A new website to strengthen ties between Gaelic-speaking communities in Ireland and Scotland, as well as encouraging cultural tourism by non-Gaels, has been launched in Inverness. From the Scotsman newspaper:
“TurasG will build on the links between the Scottish Gaidhealtachd and Ireland’s Gaeltacht.
World-renowned singer Julie Fowlis, fresh from the Scottish Music Awards, where she became the first Gaelic artist to be recognised alongside stars such as Annie Lennox, Paulo Nutini and Simple Minds, unveiled the new website at the HighlandLife Archive Centre in Inverness.
TurasG is an initiative of the European Union funded CeangalG project which has been working since last year to enhance business components to the cultural links already in existence between the Gaelic speakers of Scotland and their Irish Gaeilge-speaking counterparts.
The aim of TurasG is to inform the visitor to Scotland’s Gaidhealtachd or Ireland’s Gaeltacht of the opportunities available to explore the unrivalled heritage and culture of their destination.
The site is organised into different themes with features on life by the sea, life on the land, history, religion, the natural world, music and the arts and the visitor will be able to get information, view films, listen to music, poetry and commentary and see photographs of the various landmarks and sites of interest.
Inverness Provost Alex Graham welcomed the opportunity for the city to host the launch of TurasG, saying the website was a fine example of new technology promoting historic cultures.
He added: “Our Gaelic culture is important to us in Inverness and the Highlands, as is tourism which forms one of the biggest parts of our local economy.
“TurasG will bring these together in an effective and practical way, allowing visitors to explore and enjoy the culture of Scotland’s Gàidhealtacdh and Ireland’s Gaeltacht to the increased benefit of both.”
Visit Scotland Islands Manager Alan MacKenzie strongly backed the launch of TurasG.
He said: “I am delighted to support the establishment of this cultural tourism website, which should further enhance the Gaelic links between Scotland and Ireland.”
CeangalG is funded under the EU Interreg IVA programme and operates under the remit of the Special European Programmes Body.
Headed by Scottish Gaelic college, Sabhal Mòr Ostaig, it includes as main partners Údarás na Gaeltachta from the Republic of ireland and Belfast based Cultúrlann McAdam Ó Fiaich.”
The TurasG website is here, and it expands on the work of the inter-governmental Colm Cille project which promotes links between indigenous speakers in Ireland and Scotland. Meanwhile some welcome news from the third and smallest Gaelic nation, via Isle of Man Today:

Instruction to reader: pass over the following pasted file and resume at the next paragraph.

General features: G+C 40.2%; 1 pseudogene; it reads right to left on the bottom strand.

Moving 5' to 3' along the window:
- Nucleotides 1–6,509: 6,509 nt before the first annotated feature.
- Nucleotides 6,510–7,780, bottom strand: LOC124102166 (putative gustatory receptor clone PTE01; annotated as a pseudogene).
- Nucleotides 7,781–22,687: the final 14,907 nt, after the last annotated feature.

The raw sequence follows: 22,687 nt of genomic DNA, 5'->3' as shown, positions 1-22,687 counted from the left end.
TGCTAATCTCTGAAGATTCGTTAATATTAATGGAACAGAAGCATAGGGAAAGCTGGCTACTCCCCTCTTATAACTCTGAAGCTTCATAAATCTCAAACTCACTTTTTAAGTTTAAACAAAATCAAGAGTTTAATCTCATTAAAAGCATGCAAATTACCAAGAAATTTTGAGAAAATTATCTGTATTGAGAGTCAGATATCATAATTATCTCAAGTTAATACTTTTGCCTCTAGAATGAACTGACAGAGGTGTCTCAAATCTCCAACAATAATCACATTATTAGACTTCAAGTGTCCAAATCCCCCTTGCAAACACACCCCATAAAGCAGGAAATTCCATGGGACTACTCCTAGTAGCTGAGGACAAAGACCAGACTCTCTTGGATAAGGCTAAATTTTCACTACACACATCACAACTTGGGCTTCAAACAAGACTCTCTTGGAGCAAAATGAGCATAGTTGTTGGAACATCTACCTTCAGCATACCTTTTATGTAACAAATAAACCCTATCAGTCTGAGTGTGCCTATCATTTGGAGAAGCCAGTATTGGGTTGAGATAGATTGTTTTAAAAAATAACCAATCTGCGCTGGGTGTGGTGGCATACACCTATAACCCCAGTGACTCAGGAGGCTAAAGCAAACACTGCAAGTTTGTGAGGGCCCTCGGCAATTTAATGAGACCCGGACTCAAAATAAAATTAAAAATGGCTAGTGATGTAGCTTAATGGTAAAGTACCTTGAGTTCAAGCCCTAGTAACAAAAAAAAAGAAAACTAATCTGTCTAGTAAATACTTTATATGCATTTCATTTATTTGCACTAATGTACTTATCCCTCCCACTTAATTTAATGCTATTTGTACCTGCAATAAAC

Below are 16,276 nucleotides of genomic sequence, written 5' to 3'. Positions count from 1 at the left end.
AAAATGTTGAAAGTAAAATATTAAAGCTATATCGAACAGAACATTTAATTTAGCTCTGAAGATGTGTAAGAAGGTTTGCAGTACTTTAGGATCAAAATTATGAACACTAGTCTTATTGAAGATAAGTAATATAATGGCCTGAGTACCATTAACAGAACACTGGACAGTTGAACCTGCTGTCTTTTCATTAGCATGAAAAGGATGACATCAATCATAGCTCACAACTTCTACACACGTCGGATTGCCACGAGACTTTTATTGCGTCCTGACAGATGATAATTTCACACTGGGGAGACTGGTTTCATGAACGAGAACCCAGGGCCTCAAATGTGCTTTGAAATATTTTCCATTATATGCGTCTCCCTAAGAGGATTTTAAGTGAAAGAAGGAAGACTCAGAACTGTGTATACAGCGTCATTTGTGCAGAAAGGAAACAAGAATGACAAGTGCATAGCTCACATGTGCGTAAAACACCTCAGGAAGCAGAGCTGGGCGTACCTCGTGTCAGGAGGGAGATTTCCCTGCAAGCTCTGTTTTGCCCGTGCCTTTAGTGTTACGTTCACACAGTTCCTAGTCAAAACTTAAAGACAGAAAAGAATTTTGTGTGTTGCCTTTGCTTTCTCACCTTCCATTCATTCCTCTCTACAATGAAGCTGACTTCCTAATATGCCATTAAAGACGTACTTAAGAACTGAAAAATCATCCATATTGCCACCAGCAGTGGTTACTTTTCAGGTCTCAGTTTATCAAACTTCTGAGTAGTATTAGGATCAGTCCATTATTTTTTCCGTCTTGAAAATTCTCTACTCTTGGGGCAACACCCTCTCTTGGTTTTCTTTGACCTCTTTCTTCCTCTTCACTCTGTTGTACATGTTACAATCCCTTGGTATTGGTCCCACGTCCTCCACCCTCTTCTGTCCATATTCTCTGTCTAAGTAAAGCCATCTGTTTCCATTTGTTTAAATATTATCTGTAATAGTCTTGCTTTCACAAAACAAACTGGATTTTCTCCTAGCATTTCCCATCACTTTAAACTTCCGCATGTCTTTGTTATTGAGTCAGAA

“A leading linguist has hailed the ‘heroic’ efforts to save the Manx language and described the Isle of Man as a role model for the preservation of languages across the world.
Visiting the island last week while filming a documentary about the revitalisation of Manx Gaelic, Dr David Harrison heaped praise on the community effort that brought the language back from the verge of extinction.
He told the Examiner: ‘I think the people here know it, but they don’t have the distance to realise just how remarkable it is.
‘They’re very modest about what they’ve accomplished here with the language. But on a global scale it’s astonishing.’
An assistant professor at the elite Swarthmore College in Pennsylvania, Dr Harrison has spent 20 years studying languages in hundreds of different communities around the globe.
He said: ‘I had no inkling of what to expect from the contemporary Manx community and I’ve been amazed at the dynamism, the passion for the language and how it’s put out through all available channels, including social media.
‘It’s great that the Government, and the whole community here, have been so supportive of the language…’
The Manx language was infamously declared extinct by UNESCO in 2009, a decision that was reversed after protests from the Manx speaking community. Dr Harrison is convinced that the decision was in error.
He said: ‘That was a typical case of where a language is prematurely declared extinct, but what often happens is that other speakers have made themselves invisible because they didn’t want to advertise themselves.
‘In fact several speakers have told me that Manx was their first language growing up, and they didn’t learn English until they were seven or eight years old. That means there are native speakers, even if they didn’t choose to label themselves as such.’
His interviews have also uncovered stories of how the language came close to being lost between generations. He said: ‘Someone told me today that his grandmother was a fluent speaker of Manx but he never knew it because, if she had spoken Manx as a child, the other children would throw stones at her.
‘In those circumstances you can imagine that her decision to abandon Manx was not a free choice, and it deprived her of part of her identity, her history and her connection to the place she belonged.
…Language revitalisation has become a global movement now. A lot of communities have decided that they’re not going to be coerced or shamed into discarding their heritage’.”